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Key constraint in providing shelter to homeless: Proof of land ownership


By Moin Qazi*
One of the most challenging problems of our times is homelessness. While we continue to record improvements in dealing with poverty, homelessness has been plagued with an unimaginative response from policy pundits. The apathetic approach of successive governments is symptomatic of the disease that ails India’s housing system.
Housing is often the bedrock of other development interventions: owning land boosts health profiles, educational outcomes and gender equality. Decent housing is a rising tide that lifts all boats. The converse is equally true. India’s slums are horribly chaotic and sickening. Inmates live in cramped shacks made of rotting wood with rickety corrugated roofs. They are not only visual eyesores but also emblems of raw inequality.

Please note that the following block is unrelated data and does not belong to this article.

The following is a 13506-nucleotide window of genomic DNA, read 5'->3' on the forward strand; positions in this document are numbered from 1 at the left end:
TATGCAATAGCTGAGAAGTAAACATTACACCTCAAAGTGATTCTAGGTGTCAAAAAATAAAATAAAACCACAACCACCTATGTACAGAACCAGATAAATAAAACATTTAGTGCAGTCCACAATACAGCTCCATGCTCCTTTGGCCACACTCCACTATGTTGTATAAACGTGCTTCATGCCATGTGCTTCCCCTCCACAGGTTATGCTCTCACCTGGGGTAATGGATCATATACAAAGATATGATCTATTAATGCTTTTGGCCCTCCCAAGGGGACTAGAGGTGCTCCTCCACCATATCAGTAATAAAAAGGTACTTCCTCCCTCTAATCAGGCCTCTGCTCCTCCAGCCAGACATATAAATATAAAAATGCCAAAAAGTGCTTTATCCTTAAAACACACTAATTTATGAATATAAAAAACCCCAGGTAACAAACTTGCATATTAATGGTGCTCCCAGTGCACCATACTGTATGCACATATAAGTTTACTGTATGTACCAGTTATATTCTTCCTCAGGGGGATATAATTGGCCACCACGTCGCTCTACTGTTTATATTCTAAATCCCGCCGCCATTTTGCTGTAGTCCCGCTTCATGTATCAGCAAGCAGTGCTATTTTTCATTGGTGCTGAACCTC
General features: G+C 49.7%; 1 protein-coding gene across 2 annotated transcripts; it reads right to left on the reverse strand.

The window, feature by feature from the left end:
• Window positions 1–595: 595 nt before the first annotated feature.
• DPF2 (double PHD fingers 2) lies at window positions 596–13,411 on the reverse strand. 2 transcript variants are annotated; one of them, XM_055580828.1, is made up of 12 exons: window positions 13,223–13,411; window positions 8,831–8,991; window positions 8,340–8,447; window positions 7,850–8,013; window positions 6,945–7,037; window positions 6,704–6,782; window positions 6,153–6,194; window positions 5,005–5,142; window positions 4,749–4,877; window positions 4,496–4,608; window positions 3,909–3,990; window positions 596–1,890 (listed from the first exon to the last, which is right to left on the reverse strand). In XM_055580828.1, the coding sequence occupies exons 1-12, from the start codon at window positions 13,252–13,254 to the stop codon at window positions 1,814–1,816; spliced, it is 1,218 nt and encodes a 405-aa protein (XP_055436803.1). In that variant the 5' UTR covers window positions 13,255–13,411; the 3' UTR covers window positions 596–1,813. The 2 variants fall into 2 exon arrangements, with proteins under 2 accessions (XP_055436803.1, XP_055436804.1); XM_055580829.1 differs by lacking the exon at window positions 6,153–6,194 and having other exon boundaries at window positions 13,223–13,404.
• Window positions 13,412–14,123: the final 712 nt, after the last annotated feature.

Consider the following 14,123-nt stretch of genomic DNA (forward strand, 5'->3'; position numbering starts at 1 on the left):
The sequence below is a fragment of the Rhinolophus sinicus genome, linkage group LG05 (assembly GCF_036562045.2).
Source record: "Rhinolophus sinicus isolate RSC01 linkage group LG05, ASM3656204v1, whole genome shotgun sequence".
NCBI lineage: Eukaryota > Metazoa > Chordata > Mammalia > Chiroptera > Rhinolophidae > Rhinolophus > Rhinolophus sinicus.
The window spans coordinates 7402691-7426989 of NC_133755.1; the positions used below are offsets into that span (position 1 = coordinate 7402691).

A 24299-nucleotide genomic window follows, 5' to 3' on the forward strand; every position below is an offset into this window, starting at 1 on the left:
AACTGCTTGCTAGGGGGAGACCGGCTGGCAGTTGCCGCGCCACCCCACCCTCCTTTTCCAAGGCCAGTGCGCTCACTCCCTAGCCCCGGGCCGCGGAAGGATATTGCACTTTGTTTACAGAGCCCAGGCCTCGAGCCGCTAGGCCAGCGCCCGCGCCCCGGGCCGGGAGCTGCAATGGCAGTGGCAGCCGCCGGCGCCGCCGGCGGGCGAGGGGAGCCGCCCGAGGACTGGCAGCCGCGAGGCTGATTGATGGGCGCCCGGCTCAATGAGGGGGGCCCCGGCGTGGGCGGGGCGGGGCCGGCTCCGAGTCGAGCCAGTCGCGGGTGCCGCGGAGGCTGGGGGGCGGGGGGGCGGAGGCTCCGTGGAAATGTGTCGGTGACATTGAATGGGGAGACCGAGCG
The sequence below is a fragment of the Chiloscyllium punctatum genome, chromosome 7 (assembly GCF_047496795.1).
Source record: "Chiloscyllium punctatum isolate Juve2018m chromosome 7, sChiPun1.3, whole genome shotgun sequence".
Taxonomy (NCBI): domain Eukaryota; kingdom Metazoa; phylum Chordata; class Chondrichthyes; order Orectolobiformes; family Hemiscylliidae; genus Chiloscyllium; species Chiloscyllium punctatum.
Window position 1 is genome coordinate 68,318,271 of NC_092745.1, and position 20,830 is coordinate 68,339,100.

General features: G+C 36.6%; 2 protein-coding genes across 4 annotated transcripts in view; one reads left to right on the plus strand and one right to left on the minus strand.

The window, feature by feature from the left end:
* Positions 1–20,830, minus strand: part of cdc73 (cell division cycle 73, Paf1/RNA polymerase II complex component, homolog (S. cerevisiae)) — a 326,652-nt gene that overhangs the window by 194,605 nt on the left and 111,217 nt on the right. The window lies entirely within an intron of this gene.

Moreover, the slums are unhealthful and physically dangerous. Hygiene is worse. These slums do not just breed physical illnesses but are also home to social ills like gambling, stealing, domestic violence and worse, sexual assaults. The standard model of progress for these people, repeated millions and millions of times over the decades, is to get a better livelihood outside the ghetto and then decamp for a nicer part of town.
The challenges for India are daunting, and homelessness has become a powerful monster. An estimated 65 million people, or 13.6 million households, are housed in urban slums according to the 2011 Census. It also showed that an additional 1.8 million people in India are homeless. The key constraint in providing shelter is that people do not have proof of being owners of the land on which they live. Being “invisible” in land records strips them off their access to basic rights and services.